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Author Topic: Scalloped necks  (Read 12559 times)

Offline Paul Marossy

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« Reply #15 on: December 31, 2007, 11:36:14 PM »
quote:
Paul, check out the Shakti stuff to hear McLaughlin playing the first scalloped neck guitar I'd ever heard of (1976 ish).


I have one of those Shakti albums, it's great stuff! I didn't know he was playing something with scalloped frets on that album. [:0]

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Offline uburoibob

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« Reply #16 on: January 01, 2008, 07:15:34 AM »
quote:
Originally posted by Paul Marossy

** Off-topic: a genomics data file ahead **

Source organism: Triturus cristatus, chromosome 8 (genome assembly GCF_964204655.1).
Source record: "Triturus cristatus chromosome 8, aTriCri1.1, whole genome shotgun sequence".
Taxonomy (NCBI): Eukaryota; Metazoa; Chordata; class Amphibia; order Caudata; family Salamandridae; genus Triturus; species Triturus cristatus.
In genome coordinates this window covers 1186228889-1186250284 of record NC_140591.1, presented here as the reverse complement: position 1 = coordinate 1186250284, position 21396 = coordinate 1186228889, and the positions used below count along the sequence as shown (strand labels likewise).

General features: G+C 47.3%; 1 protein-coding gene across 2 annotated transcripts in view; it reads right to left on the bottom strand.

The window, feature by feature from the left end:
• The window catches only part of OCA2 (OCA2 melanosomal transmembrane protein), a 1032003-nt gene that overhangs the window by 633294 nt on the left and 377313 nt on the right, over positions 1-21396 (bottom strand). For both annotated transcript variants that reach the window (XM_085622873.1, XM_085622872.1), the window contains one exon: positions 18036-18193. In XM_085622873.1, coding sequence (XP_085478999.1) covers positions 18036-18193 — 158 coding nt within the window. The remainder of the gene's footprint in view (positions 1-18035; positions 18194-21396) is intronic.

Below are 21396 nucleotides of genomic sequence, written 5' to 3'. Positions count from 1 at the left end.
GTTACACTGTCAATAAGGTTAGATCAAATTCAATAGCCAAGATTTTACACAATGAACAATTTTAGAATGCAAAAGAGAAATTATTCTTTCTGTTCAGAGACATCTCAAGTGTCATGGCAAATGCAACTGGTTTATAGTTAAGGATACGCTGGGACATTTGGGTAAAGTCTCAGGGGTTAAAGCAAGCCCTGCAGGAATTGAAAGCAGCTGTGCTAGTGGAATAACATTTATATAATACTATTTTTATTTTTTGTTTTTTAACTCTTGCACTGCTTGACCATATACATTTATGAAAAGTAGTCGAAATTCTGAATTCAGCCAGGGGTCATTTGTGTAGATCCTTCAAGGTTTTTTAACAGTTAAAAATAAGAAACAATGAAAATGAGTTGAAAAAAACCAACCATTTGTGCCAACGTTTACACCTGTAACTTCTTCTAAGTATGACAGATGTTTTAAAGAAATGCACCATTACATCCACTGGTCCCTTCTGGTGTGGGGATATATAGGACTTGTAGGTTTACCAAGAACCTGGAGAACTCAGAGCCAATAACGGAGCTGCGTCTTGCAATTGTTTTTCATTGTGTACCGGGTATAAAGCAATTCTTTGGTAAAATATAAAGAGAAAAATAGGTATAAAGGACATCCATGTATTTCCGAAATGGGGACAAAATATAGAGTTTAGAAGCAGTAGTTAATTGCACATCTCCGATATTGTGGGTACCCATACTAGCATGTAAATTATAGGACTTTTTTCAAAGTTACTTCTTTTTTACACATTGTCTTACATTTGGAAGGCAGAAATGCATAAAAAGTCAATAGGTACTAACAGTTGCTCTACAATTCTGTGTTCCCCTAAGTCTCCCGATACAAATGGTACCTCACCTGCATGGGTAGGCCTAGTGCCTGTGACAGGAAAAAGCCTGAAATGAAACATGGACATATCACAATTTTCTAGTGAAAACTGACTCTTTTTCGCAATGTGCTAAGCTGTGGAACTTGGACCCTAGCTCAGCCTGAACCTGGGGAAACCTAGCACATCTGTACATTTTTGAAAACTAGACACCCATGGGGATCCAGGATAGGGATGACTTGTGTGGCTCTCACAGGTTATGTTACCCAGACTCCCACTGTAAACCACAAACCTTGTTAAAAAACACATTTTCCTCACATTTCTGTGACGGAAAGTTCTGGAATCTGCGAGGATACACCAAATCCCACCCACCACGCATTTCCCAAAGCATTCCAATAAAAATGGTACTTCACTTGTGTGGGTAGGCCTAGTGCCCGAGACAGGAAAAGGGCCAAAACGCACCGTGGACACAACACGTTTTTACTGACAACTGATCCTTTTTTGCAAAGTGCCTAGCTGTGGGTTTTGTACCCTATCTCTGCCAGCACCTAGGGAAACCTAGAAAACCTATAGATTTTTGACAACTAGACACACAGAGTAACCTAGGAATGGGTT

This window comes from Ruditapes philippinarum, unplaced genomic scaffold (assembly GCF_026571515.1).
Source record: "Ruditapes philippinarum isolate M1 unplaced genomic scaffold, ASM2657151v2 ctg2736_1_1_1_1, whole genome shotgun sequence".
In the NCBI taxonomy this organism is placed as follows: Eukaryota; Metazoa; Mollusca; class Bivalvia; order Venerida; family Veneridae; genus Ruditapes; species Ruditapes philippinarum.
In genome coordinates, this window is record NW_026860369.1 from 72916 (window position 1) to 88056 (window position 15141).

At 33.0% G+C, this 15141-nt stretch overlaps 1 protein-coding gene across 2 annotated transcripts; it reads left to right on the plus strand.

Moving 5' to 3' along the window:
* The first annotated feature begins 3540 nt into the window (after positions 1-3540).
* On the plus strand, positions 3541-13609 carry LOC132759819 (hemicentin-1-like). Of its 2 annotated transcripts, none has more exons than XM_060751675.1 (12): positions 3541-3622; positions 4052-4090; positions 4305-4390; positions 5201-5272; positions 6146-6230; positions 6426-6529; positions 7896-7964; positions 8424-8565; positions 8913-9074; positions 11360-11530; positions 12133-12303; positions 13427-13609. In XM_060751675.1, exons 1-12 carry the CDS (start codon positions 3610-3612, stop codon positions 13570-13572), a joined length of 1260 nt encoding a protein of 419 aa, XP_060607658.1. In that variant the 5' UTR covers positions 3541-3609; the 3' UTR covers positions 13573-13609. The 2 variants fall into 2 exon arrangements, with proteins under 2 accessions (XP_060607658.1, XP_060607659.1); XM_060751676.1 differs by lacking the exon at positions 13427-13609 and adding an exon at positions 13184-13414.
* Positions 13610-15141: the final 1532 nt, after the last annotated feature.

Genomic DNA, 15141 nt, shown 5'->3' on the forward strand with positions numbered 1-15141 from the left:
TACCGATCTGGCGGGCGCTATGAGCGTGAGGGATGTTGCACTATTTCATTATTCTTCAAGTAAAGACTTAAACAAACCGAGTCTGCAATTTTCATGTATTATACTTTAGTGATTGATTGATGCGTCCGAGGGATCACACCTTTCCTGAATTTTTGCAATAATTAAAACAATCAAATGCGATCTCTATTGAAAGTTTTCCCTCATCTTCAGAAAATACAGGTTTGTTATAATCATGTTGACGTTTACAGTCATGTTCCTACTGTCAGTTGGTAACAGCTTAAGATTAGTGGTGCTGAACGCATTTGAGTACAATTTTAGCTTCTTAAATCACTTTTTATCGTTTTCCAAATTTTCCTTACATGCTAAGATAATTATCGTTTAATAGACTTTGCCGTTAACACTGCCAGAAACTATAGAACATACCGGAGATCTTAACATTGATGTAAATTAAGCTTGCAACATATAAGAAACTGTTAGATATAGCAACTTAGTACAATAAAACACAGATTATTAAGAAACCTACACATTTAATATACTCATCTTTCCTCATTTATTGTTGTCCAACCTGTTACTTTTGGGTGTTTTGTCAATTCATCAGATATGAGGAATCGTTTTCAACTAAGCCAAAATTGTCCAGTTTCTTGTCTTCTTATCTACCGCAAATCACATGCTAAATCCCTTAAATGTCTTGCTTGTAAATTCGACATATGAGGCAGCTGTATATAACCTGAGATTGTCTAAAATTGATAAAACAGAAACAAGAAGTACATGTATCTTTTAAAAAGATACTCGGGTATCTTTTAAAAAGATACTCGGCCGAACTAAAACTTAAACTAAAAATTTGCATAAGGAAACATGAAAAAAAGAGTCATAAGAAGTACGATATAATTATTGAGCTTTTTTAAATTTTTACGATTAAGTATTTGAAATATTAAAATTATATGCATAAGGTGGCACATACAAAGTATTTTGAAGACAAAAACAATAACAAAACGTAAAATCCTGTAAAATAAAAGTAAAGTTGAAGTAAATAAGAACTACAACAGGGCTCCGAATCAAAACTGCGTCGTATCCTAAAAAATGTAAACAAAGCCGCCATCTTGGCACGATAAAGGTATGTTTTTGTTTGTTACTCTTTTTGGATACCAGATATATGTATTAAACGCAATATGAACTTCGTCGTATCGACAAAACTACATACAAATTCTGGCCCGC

quote:
Paul, check out the Shakti stuff to hear McLaughlin playing the first scalloped neck guitar I'd ever heard of (1976 ish).


I have one of those Shakti albums, it's great stuff! I didn't know he was playing something with scalloped frets on that album. [:0]

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YUP! That's how he's getting the sound of the quarter tones, which are nearly impossible to get by just bending strings (or you'd need twice as many frets [;)])

Pretty cool stuff.

Bob

2001 Parker Fly Single 2 Silver  â€¢ 1997 Parker Fly Concert Burnt Butterscotch  â€¢  1999 Parker Fly Artist Custom Hardtail Butterscotch  â€¢  1998 Fly Classic in Transparent Dark Blue  â€¢  1998 Fly Classic in Cherry Red with DiBurro Roland Mod •  http://bobmartin1111.com
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Offline Paul Marossy

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« Reply #17 on: January 01, 2008, 08:47:54 AM »
quote:
YUP! That's how he's getting the sound of the quarter tones, which are nearly impossible to get by just bending strings